A tradition in Ogbomoso, a city in Oyo State, south–western Nigeria records the story of a couple, Arogbodo Arinloye and Fipatira Arinloye both of who were physically challenged – while the former had only seven fingers on his two toes; the latter had only one ear – but married on the understanding that they would never use their physical disabilities to insult or provoke each other. After about 17 years of marriage and rearing of four children, they broke the ‘understanding’ between them. According to this tradition, an early morning heavy rainfall swept away Arogbodo’s asọ oogun, charm cloth, which Fipatira had washed and spread outside to dry the previous day. The former was enraged on learning that his charm cloth, with which he could transform into something other than human and perform certain magical acts, was gone. The couple went in search of the cloth for three days and returned home when it became obvious that they were not likely to find it. From that moment onwards, Arogbodo engaged Fipatira in a ‘cold war’ which broke into the open when the latter committed yet another error.
Having probably overworked on his farm during the 1912 farming season; Arogbodo fell fatally ill but began to recover after some three months. In his effort to fully recover from his illness, Arogbodo had sought the services of an Ifa priest part of whose prescription was Arogbodo’s total abstinence from palm oil and warned that the former could suffer a more fatal ailment if he disregarded his instruction. However, a few days after, apparently having forgotten the diviner’s instruction, Fipatira added palm oil to her husband’s soap and the latter had taken some morsels before realising that the soap contained palm oil, earlier forbidden for him. In annoyance and knowing what fatal fate awaited him, Arogbodo called his wife ‘one ear–deaf’ who would have remembered the diviner’s instruction if she had had two ears. Fipatira reminded Arogbodo of the ‘understanding’ between them and said but for Arogbodo’s incomplete toes, he would have been able to visit her in the kitchen and probably prevented the fatal error. Arogbodo became blind shortly afterwards and two weeks later, he committed suicide. The story went round everywhere in the neighborhood to the extent that many people now referred to Fipatira as ẹni to p’ọkọ rẹ, she who murdered her husband. To save her face and cease from the torment she bore everywhere she went, Fipatira committed suicide shortly afterwards. Today, Arogbodo and Fipatira are portrayed as hero and heroine in Ogbomoso tradition. They are referred to as tọkọtaya to tayọ, husband and wife who excelled, thus validating Ajisafe’s submission that “when a man finds life burdensome, disgraceful, and perilous to him, and consequently commits suicide he is given great credit and honour”.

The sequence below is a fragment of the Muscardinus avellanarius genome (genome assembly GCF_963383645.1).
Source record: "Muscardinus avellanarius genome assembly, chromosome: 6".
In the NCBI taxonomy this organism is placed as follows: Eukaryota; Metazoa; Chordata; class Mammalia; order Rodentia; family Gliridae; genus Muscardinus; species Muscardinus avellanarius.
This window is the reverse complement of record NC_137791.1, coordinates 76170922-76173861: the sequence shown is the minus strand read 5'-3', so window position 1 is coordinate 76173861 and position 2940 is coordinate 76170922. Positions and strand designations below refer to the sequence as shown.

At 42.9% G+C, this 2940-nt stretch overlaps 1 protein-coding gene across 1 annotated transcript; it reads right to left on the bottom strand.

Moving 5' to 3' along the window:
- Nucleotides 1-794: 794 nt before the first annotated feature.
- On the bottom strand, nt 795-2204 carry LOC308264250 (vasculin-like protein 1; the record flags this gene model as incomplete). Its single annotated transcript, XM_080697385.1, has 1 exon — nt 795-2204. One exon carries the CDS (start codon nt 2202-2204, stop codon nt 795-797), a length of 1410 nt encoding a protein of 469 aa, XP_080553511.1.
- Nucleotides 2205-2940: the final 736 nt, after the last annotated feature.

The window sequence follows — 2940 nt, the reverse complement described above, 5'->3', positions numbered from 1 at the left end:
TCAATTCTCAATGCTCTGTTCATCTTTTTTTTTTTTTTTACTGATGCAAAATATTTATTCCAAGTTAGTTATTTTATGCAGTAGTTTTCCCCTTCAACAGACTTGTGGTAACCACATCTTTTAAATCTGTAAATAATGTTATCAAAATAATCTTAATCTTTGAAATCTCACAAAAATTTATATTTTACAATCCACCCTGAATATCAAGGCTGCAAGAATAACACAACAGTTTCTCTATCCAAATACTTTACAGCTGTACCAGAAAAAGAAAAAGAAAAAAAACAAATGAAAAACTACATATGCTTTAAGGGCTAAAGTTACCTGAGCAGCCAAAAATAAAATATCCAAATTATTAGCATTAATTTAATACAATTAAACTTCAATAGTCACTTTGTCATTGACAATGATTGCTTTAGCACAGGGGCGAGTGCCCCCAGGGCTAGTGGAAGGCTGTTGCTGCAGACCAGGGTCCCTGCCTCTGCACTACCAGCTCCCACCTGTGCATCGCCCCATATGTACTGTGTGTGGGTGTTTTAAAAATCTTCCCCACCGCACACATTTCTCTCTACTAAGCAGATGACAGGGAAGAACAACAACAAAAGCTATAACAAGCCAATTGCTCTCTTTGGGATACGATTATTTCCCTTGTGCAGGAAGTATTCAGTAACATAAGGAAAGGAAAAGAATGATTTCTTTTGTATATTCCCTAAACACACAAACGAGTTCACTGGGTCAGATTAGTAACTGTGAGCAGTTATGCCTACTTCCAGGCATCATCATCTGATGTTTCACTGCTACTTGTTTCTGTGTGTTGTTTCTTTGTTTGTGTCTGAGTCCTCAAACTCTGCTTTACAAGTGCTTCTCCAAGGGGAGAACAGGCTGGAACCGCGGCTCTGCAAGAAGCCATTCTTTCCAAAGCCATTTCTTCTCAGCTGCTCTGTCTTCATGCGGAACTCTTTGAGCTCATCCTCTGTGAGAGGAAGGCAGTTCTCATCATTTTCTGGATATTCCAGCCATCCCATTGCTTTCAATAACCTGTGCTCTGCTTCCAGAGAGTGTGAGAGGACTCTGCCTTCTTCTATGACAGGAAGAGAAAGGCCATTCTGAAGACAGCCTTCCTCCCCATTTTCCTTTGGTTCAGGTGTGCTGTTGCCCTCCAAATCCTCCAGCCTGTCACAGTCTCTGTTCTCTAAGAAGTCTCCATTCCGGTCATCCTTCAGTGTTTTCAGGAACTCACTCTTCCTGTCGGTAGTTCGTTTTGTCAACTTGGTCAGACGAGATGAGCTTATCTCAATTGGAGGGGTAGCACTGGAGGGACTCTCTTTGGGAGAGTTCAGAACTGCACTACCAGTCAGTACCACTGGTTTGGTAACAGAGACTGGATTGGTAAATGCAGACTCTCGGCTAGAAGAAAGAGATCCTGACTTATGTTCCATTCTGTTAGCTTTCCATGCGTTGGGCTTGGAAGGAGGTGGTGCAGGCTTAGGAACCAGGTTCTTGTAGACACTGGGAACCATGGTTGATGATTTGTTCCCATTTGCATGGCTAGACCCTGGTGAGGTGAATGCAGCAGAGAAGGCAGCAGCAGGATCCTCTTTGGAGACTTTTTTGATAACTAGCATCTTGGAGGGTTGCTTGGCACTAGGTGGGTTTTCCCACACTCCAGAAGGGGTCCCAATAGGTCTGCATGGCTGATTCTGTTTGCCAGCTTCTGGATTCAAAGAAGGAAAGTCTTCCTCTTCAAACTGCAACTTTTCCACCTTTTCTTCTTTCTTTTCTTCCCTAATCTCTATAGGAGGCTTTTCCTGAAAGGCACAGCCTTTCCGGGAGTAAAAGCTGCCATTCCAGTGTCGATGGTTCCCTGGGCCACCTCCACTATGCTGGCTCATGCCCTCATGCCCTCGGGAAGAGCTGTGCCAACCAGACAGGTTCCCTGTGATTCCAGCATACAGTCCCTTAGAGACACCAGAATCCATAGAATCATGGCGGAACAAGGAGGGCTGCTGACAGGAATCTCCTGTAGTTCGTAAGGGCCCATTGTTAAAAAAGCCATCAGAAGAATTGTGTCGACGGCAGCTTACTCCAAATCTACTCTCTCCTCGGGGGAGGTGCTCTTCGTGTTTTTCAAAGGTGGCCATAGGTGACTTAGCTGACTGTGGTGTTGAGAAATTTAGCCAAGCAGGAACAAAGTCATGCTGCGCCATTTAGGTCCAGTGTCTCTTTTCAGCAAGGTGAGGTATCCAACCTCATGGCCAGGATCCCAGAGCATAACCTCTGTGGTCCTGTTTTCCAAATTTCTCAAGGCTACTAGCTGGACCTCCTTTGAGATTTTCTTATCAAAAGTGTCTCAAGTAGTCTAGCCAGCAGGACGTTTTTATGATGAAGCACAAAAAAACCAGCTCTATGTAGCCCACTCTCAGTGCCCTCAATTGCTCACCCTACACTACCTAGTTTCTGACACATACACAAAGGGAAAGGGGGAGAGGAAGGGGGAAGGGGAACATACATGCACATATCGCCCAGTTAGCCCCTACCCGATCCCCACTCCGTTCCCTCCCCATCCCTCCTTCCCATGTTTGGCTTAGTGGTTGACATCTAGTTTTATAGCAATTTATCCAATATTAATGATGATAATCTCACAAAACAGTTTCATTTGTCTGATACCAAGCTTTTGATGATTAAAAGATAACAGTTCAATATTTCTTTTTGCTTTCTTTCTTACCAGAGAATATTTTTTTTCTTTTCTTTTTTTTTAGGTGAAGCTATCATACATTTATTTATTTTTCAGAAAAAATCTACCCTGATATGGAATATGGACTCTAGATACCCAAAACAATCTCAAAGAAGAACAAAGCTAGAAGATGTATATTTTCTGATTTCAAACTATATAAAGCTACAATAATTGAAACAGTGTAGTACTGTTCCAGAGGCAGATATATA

The two instances cited above are cases of individuals who took to suicide as a result of the Yoruba concept of ikú ya j’ẹsin – death is preferred to (better than) ignominy. The most horrific case of mass suicide in known history probably occurred in Aramoko, now headquarters of Ekiti West Local Government, about 26 kilometres to Ado-Ekiti, the capital of Ekiti State, south western Nigeria. It would be recalled that following the collapse of the Old Oyo Empire, which, until the close of the eighteenth century, stood out as the most distinguished political achievement of the Yoruba–speaking people; the moral and military leadership of the empire disappeared. The Fulani thereafter made Ilorin a base from where they launched denigrating attacks against the Oyo–Yoruba country. One major consequence of this was that hundreds of thousands of refugees, fleeing from the Ilorin invaders, streamed into Yorubaland. Some of these settled in Ekiti, some in Ijesa, while some moved south–westwards where they founded such towns as Ijaye and Ibadan. Eventually, Ibadan proved the most successful of these refugees’ settlements and rapidly grew into a militarised principality. As a result of the atmosphere of insecurity that pervaded the length and breadth of Yorubaland which bore close similarities to that of pre–feudalism Europe which led to the emergence of serfdom and manorialism, citizens willingly offered themselves as subordinates to war chiefs. Each war chief had his own professional army made up of his sons, relatives, captives in war and freeborn youths. Thus, the Ibadan army, an amalgam of several private armies, soon became the overriding power and terror in the whole of Yorubaland.